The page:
Review: Sister at Ovalhouse

How to describe Born Mad’s Sister? It’s a tricky show to review, actually, because there’s no easy way to sum up what goes on without it sounding a bit… eccentric. So let’s just say this: Sister is beautiful, powerful, inventive, moving and heartwarming. It will make you laugh. It will almost certainly make you cry. It’ll make you hear sounds in a whole new way, and it’ll send you home reflecting on your own relationships – with sisters, if you have them, and with family in general.

The show is made up of many different memories, all of them collected from real women. Some make only a brief appearance, while others resurface throughout the hour-long production. Through these recurring stories we meet Mira, who was separated from her sisters for 15 years by the Albanian civil war; Tara, “a bit of a pyromaniac”, whose earliest memory of her younger sister is the day she accidentally burnt their house down; and Annabel and Jessica, who are best friends as well as sisters. Some of the memories shared are of life-changing events, while others are totally mundane, but together they build up a picture of what it means to have – and be – a sister, with all its highs and lows.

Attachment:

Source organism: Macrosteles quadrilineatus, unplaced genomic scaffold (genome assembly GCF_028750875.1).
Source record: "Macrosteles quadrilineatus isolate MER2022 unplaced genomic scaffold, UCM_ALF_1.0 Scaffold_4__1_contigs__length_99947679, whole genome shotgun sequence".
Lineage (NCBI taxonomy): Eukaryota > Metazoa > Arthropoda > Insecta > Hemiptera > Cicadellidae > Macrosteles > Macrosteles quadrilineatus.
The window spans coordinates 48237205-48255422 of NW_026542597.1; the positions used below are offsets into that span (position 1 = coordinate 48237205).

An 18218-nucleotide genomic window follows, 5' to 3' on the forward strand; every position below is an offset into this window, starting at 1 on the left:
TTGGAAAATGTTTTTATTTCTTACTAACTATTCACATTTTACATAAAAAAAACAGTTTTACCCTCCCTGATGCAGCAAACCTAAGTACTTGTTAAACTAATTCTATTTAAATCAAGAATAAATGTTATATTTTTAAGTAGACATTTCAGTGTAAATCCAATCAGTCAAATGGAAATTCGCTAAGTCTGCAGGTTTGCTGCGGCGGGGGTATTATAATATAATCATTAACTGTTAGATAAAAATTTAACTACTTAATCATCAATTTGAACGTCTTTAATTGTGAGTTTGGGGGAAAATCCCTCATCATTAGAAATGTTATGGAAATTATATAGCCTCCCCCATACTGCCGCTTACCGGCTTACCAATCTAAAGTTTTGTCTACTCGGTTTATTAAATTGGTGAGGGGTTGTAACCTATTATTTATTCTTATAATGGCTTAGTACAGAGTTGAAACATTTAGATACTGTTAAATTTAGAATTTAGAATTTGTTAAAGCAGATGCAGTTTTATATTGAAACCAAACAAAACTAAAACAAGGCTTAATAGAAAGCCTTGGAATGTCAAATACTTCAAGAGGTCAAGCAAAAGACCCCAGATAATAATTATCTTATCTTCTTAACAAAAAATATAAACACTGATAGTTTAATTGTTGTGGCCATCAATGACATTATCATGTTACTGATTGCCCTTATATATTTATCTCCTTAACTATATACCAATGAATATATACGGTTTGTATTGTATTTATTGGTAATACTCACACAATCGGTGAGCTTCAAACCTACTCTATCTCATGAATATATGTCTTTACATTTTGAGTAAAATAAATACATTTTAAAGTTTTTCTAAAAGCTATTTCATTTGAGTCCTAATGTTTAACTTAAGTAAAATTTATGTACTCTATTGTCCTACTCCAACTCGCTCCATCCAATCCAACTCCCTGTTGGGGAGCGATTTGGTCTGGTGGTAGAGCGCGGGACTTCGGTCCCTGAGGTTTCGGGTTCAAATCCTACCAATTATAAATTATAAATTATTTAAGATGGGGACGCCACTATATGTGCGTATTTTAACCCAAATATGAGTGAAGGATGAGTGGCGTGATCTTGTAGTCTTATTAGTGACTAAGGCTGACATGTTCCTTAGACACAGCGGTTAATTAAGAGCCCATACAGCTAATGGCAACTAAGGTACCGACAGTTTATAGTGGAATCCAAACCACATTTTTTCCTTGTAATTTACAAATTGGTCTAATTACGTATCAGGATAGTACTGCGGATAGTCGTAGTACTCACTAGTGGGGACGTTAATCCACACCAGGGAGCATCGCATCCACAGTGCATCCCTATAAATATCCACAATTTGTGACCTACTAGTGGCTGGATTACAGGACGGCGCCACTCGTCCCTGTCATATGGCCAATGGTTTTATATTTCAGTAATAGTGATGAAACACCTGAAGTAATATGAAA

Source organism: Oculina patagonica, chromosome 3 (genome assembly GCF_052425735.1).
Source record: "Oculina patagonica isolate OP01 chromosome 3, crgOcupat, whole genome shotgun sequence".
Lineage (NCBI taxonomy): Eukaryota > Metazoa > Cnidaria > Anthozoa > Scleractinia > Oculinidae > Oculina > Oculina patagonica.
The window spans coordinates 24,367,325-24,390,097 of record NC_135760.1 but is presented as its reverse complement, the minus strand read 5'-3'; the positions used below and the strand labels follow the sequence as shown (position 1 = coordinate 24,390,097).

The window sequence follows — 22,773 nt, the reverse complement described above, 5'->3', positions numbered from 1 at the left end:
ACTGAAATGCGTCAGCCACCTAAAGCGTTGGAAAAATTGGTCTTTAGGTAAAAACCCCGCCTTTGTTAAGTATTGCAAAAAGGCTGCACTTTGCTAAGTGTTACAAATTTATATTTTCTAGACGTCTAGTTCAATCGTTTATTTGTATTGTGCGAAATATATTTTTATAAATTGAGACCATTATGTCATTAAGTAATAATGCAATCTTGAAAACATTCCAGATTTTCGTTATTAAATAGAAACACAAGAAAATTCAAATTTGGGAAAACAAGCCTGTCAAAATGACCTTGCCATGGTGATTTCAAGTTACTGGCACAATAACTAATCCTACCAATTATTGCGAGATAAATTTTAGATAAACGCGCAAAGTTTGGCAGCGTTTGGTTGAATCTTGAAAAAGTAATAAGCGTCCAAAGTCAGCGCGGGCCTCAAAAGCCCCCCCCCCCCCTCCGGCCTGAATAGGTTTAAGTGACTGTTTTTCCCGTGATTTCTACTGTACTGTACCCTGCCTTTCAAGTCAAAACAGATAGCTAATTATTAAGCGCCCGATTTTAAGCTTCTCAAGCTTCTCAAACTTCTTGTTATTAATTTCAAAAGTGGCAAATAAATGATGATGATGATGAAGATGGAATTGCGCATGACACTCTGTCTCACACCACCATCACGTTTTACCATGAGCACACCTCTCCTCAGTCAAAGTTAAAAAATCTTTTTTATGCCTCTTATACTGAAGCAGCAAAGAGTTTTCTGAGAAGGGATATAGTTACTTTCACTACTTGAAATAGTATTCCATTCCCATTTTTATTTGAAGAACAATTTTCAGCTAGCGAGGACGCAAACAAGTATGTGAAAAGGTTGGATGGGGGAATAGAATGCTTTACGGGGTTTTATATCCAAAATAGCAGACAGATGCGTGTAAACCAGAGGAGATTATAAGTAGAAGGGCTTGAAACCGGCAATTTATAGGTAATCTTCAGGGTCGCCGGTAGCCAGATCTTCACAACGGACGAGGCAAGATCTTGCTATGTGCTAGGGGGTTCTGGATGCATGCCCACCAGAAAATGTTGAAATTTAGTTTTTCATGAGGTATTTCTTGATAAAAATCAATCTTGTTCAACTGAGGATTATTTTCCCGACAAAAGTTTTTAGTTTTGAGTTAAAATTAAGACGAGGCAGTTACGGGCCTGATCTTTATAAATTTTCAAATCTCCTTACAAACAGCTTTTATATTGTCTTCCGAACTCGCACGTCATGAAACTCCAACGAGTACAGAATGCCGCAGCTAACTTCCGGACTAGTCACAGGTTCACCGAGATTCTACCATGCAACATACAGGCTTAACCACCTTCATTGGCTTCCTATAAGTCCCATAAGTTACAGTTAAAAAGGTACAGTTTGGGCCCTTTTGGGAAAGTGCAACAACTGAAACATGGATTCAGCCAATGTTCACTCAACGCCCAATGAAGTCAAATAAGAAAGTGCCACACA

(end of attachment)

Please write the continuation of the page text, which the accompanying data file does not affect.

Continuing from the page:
Photo: Ludovic Des Cognets
Photo: Ludovic Des Cognets
The identically dressed Daisy Brown and Nia Coleman are in perfect harmony throughout – and not just when they’re singing (beautifully), but also in their movements and even the way they speak. They’re so in sync, in fact, that at times it becomes hard to believe we’re watching two individuals. The pair present the verbatim accounts that make up the show, bringing to life women of all ages and backgrounds, keeping each persona distinct and instantly recognisable when we return to them later.